A CUMBRIA campaigner has criticised a rail fares increase as a “money-go-round” for the private rail operators.

Union official Craig Johnson, the RMT’s Carlisle-based regional organiser, made in the comments after it was announced that fares in England and Wales were to rise by 2.6 per cent this month.

The price rise comes despite calls for freezes to help attract passengers back to the railways after the end of the coronavirus crisis.

It’s the first above-inflation increase for seven years.

Mr Johnson said: “We are opposed to the rail fair increase because we already have a massive public subsidy that goes to private firms, and this is coupled with a massive fall in passenger numbers because of the pandemic. It’s just unacceptable to expect any return to the railways.

“These private companies are making a mint, so it’s difficult to explain the money-go-round.
“The public is already subsidising the railways so why should passengers pay more.

“These companies are making a profit but the Government fails to nationalise.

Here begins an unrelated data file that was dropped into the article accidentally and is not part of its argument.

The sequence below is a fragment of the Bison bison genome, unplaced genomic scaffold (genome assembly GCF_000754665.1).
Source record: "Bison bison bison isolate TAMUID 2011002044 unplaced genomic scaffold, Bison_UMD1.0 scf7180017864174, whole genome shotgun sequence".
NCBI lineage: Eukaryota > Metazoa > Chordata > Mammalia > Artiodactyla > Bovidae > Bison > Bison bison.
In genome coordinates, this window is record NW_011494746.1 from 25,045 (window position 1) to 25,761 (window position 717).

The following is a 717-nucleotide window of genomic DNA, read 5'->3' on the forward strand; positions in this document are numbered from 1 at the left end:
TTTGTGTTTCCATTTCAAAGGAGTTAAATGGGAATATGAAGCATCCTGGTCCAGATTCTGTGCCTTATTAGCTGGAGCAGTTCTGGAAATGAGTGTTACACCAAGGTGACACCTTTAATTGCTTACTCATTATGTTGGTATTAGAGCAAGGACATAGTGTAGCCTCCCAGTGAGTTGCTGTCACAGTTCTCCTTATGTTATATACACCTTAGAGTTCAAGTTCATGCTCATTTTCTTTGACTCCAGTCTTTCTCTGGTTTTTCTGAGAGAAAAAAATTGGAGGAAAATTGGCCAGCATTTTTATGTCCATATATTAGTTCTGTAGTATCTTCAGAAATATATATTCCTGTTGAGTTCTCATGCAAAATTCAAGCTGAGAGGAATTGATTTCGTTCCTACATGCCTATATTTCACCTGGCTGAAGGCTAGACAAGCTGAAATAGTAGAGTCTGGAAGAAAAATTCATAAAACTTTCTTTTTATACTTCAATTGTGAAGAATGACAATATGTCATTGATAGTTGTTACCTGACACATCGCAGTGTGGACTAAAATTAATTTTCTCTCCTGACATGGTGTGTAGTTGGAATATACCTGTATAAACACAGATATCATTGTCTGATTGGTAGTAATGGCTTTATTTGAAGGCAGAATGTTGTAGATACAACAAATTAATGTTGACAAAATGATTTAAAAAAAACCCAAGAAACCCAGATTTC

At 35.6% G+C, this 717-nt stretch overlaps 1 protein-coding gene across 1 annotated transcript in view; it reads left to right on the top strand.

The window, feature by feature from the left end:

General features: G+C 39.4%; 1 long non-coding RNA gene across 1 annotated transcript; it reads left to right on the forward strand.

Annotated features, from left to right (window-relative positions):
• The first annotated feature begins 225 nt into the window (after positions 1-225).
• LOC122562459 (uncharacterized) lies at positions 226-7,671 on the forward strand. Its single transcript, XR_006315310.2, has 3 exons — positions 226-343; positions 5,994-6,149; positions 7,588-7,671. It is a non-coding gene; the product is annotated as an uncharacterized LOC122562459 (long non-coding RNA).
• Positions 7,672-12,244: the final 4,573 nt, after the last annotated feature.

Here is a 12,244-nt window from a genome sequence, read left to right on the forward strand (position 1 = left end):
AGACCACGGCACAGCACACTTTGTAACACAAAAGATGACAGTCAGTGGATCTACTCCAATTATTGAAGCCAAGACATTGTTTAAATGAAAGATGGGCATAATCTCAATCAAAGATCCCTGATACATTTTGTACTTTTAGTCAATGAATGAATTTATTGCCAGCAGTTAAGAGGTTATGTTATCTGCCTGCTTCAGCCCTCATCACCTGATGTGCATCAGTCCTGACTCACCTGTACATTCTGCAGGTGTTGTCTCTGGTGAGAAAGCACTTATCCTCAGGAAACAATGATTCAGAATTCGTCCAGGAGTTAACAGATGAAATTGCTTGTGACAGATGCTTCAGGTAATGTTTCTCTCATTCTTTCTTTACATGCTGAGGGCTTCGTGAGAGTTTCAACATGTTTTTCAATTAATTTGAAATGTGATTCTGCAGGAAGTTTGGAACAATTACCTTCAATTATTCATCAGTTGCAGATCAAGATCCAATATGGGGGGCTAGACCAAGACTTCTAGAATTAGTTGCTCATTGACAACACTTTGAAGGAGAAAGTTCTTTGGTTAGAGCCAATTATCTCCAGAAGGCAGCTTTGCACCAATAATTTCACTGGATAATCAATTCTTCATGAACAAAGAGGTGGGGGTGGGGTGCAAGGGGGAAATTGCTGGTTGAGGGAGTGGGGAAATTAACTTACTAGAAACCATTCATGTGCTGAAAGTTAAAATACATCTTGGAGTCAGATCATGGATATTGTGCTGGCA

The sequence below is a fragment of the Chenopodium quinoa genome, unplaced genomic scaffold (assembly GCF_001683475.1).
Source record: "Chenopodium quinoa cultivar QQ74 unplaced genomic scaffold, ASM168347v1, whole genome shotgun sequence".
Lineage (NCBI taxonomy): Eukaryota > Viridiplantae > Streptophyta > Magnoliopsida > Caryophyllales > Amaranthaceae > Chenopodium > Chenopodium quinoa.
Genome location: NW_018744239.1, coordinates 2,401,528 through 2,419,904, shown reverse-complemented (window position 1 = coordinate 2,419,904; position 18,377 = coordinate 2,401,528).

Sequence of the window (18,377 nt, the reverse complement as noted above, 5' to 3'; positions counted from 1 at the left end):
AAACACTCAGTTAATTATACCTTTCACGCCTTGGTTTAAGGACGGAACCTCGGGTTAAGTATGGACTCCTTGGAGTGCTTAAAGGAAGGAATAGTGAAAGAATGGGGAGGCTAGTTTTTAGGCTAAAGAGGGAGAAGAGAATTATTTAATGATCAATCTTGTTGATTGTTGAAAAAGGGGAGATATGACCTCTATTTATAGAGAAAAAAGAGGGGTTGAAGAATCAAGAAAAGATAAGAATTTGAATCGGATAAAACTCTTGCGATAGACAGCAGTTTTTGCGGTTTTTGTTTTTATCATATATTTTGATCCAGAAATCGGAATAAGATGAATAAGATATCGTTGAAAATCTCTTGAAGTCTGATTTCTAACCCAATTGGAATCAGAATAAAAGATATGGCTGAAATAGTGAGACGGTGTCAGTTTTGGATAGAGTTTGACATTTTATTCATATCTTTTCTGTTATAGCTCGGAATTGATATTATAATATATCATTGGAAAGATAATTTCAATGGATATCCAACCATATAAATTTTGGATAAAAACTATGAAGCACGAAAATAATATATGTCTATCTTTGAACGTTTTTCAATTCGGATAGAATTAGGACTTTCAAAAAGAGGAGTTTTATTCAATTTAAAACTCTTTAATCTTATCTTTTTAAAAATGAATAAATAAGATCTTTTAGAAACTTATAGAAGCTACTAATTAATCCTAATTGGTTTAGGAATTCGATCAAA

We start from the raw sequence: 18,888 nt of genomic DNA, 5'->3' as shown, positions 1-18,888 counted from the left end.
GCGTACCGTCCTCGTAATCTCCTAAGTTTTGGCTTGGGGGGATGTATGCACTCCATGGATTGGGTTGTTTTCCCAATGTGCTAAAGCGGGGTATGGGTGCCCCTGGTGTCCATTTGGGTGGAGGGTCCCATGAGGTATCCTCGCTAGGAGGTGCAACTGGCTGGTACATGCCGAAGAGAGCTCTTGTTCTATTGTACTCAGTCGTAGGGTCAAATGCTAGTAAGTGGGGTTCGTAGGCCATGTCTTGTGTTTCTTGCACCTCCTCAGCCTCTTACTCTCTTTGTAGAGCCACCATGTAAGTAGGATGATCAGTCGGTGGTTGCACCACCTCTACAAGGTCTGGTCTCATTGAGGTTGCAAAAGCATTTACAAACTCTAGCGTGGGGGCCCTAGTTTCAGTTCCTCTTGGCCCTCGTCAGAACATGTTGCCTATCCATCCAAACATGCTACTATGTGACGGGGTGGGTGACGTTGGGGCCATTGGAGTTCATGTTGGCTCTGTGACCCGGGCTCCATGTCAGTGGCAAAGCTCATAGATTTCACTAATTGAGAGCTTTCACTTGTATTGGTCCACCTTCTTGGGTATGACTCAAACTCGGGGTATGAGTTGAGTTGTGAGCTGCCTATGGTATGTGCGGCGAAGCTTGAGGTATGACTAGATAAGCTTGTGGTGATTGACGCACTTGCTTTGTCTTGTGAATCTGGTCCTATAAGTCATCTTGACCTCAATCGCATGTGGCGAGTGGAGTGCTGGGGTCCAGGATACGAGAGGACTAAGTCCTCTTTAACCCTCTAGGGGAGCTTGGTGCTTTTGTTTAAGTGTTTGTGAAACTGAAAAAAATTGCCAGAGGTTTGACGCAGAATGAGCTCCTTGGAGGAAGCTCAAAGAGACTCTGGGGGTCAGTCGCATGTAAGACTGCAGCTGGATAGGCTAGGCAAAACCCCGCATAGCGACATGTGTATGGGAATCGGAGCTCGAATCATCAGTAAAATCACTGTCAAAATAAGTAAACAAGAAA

“We depend on the railways to get from A to B.”

He adds that companies such as Arriva, which is owned by German firm Deutsche Bahn, are able to still make profits.

 His calls have been echoed by a number of other campaigners.

Emily Yates,of the Association of British Commuters, said: “Fares injustice and transport poverty are out of control in this country, and it’s all down to a government that refuses to take leadership or face difficult decisions on the issue. 

“Due to contractual chaos at the Department for Transport, there is now a rare opportunity to end the tug of war between taxpayers and shareholders and finally run the railway as a national asset; in the public interest and for the public good.

“This is more important than ever if we want to rebuild the economy after Covid.”

Ellie Harrison, of Bring Back British Rail, said: “This crisis is being used by the private rail companies as an opportunity to get what they want: higher profits and zero risk - meanwhile, passengers are forced to foot the bill. 

“If we allow this government to sign new contracts with these private companies, they’ll be locking us into this broken privatised system for decades to come.”